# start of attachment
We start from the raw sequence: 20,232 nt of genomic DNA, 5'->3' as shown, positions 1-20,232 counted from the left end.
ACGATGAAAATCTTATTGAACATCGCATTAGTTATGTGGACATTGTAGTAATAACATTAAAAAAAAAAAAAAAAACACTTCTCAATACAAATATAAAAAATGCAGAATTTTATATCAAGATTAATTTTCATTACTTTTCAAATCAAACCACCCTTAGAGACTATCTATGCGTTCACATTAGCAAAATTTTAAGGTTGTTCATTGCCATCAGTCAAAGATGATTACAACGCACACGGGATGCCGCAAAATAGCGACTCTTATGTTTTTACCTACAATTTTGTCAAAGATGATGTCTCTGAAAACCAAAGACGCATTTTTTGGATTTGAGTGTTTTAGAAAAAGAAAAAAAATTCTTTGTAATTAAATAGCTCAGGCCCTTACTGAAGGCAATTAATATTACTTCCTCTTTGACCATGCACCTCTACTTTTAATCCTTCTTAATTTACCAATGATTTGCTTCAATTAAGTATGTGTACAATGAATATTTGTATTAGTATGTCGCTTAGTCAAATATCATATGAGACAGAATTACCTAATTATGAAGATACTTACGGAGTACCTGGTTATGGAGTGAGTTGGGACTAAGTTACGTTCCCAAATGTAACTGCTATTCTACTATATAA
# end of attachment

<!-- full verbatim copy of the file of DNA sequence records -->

We start from the raw sequence: 20,232 nt of genomic DNA, 5'->3' as shown, positions 1-20,232 counted from the left end.
ACGATGAAAATCTTATTGAACATCGCATTAGTTATGTGGACATTGTAGTAATAACATTAAAAAAAAAAAAAAAAACACTTCTCAATACAAATATAAAAAATGCAGAATTTTATATCAAGATTAATTTTCATTACTTTTCAAATCAAACCACCCTTAGAGACTATCTATGCGTTCACATTAGCAAAATTTTAAGGTTGTTCATTGCCATCAGTCAAAGATGATTACAACGCACACGGGATGCCGCAAAATAGCGACTCTTATGTTTTTACCTACAATTTTGTCAAAGATGATGTCTCTGAAAACCAAAGACGCATTTTTTGGATTTGAGTGTTTTAGAAAAAGAAAAAAAATTCTTTGTAATTAAATAGCTCAGGCCCTTACTGAAGGCAATTAATATTACTTCCTCTTTGACCATGCACCTCTACTTTTAATCCTTCTTAATTTACCAATGATTTGCTTCAATTAAGTATGTGTACAATGAATATTTGTATTAGTATGTCGCTTAGTCAAATATCATATGAGACAGAATTACCTAATTATGAAGATACTTACGGAGTACCTGGTTATGGAGTGAGTTGGGACTAAGTTACGTTCCCAAATGTAACTGCTATTCTACTATATAA